I’m not saying this will happen in the immediate future.  First, Twitter and a lot of app makers* have raised a lot of money, so aren’t under (much) pressure yet to generate revenues.  Secondly, some of the lucky Twitter apps will get acquired by Twitter.  I think this is what many of their investors are hoping for.  But those that aren’t so lucky will eventually find their biggest competitor to be Twitter itself, not the substitute product they see themselves as competing against today.

* when I say Twitter apps, I mean any product, website, or service that eventually makes money and depends on Twitter’s API.

Notes from brown bag lunch at Betaworks

Lately it feels like a full-blown startup revival is taking place in NYC and betaworks is very much at the center of it.  So I was grateful to be included in a lunch discussion group they held at their offices yesterday.

Some things I left the discussion thinking about:

– In a discussion of the “real time” web (you can’t go to betaworks and not discuss the real-time web!) Anil Dash made the distinction between the value of real time as in the information being recent and the value of real time as in having a shared experience. The distinction strikes me as critical.  Speaking strictly from personal experience, most of the value I get from real time services like Twitter & Facebook falls in the latter category.  Reading my friends’ tweets helps me keep connected with them, the same way bumping into them on the street and exchanging small talk does.  The content isn’t as important as they connection shared and presence felt.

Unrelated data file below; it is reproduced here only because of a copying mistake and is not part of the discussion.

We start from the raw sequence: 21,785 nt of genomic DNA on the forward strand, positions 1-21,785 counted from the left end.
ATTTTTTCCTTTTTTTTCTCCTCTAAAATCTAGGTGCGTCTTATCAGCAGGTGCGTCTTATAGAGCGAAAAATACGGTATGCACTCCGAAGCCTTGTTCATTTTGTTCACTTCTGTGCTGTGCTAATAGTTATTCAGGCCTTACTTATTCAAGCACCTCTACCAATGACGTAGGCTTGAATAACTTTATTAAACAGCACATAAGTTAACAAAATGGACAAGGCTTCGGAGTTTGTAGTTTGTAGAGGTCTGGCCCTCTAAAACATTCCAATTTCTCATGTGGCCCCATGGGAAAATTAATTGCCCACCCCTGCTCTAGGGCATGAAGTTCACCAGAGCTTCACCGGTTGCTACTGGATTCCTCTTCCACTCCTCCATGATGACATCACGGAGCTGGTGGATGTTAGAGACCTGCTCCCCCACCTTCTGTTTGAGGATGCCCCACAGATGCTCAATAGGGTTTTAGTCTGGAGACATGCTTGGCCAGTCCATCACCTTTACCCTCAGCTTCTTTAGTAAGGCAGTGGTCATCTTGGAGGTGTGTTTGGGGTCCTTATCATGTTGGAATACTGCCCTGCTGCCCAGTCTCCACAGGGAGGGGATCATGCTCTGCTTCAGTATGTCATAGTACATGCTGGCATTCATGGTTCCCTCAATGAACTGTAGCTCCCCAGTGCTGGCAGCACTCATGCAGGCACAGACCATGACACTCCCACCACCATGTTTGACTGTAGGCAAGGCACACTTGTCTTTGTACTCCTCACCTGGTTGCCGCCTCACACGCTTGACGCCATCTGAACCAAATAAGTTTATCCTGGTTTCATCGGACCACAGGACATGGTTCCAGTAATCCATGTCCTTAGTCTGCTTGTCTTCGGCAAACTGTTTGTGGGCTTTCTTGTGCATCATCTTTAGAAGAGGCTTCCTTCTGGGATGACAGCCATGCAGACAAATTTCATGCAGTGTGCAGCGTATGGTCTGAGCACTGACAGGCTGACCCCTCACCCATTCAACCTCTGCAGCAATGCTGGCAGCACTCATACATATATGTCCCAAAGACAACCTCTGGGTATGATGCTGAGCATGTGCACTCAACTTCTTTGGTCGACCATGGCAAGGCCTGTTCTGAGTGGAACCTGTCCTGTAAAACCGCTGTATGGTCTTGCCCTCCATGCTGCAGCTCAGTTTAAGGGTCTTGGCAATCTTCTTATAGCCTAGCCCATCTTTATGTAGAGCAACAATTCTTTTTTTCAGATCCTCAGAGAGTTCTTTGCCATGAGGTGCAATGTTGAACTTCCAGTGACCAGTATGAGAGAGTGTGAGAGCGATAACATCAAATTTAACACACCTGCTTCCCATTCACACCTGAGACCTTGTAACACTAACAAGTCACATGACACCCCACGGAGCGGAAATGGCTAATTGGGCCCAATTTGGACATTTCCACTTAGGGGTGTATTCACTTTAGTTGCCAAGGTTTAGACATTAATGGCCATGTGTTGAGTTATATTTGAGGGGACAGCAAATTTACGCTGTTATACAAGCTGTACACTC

I think Anil’s distinction also explains why Twitter search is sometimes a strange experience.  Besides the (presumably fixable) problems of spam and relevancy ranking, you see a lot of tweets that are fragments of friends bantering.  There’s no context.  The major exception is when a news event happens, since then the related tweets are generally reactions to that event, so the event plus a single tweet provides the full context.

Caterina Fake discussed a few principles for designing successful user generated sites.

Among them:  make sure the minimum unit of work required of user contributions is very small (ideally, something that takes just a few seconds).  You can change something on Wikipedia in seconds, but writing a Google Knol page can take hours.   At Hunch, we think of one of our main product design innovations was to take something inherently large and complex (decision trees) and reduce the minimum unit of work to something small (submitting a result or question).

Another principle we discussed was what we at Hunch call the read-write ratio.  For every page created in Wikipedia (a “write”), there are thousands of millions of instances of people reading that page (“reads”).  The same holds true for YouTube (writes=uploads), Yahoo Answers (writes=questions & answers).  One goal in designing user generated systems is to get a high read-write ratio (for example, by avoiding duplicate writes).

Anyways, it seemed people enjoyed the discussion, since, as Anil pointed out, they weren’t doing much fiddling with their iPhones.